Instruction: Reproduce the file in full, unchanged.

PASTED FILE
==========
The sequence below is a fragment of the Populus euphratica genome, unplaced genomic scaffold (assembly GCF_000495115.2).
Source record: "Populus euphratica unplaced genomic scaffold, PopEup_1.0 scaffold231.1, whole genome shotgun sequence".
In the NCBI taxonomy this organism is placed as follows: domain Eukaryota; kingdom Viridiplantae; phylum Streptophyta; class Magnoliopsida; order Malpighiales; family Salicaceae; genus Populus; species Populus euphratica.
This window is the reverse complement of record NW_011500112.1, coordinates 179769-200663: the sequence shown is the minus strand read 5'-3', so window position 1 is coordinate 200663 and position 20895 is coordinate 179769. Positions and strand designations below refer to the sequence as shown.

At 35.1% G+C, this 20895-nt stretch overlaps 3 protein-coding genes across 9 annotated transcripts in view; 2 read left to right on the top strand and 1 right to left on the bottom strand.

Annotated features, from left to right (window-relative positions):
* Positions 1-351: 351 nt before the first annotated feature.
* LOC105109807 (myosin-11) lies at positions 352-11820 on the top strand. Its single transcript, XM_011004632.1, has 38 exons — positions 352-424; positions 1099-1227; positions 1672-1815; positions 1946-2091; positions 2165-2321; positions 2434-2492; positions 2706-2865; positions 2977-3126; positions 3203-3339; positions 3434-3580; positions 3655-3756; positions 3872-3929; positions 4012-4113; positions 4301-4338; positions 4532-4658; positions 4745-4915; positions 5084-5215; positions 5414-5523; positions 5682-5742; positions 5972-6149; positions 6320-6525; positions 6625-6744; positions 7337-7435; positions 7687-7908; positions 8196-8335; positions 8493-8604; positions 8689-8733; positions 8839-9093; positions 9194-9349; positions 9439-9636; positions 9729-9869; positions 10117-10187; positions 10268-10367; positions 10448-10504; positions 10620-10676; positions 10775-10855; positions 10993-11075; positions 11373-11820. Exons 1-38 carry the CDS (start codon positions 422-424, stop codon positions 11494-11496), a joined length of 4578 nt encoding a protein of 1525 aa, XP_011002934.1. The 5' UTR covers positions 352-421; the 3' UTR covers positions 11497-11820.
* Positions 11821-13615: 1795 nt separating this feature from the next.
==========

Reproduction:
The sequence below is a fragment of the Populus euphratica genome, unplaced genomic scaffold (assembly GCF_000495115.2).
Source record: "Populus euphratica unplaced genomic scaffold, PopEup_1.0 scaffold231.1, whole genome shotgun sequence".
In the NCBI taxonomy this organism is placed as follows: domain Eukaryota; kingdom Viridiplantae; phylum Streptophyta; class Magnoliopsida; order Malpighiales; family Salicaceae; genus Populus; species Populus euphratica.
This window is the reverse complement of record NW_011500112.1, coordinates 179769-200663: the sequence shown is the minus strand read 5'-3', so window position 1 is coordinate 200663 and position 20895 is coordinate 179769. Positions and strand designations below refer to the sequence as shown.

At 35.1% G+C, this 20895-nt stretch overlaps 3 protein-coding genes across 9 annotated transcripts in view; 2 read left to right on the top strand and 1 right to left on the bottom strand.

Annotated features, from left to right (window-relative positions):
* Positions 1-351: 351 nt before the first annotated feature.
* LOC105109807 (myosin-11) lies at positions 352-11820 on the top strand. Its single transcript, XM_011004632.1, has 38 exons — positions 352-424; positions 1099-1227; positions 1672-1815; positions 1946-2091; positions 2165-2321; positions 2434-2492; positions 2706-2865; positions 2977-3126; positions 3203-3339; positions 3434-3580; positions 3655-3756; positions 3872-3929; positions 4012-4113; positions 4301-4338; positions 4532-4658; positions 4745-4915; positions 5084-5215; positions 5414-5523; positions 5682-5742; positions 5972-6149; positions 6320-6525; positions 6625-6744; positions 7337-7435; positions 7687-7908; positions 8196-8335; positions 8493-8604; positions 8689-8733; positions 8839-9093; positions 9194-9349; positions 9439-9636; positions 9729-9869; positions 10117-10187; positions 10268-10367; positions 10448-10504; positions 10620-10676; positions 10775-10855; positions 10993-11075; positions 11373-11820. Exons 1-38 carry the CDS (start codon positions 422-424, stop codon positions 11494-11496), a joined length of 4578 nt encoding a protein of 1525 aa, XP_011002934.1. The 5' UTR covers positions 352-421; the 3' UTR covers positions 11497-11820.
* Positions 11821-13615: 1795 nt separating this feature from the next.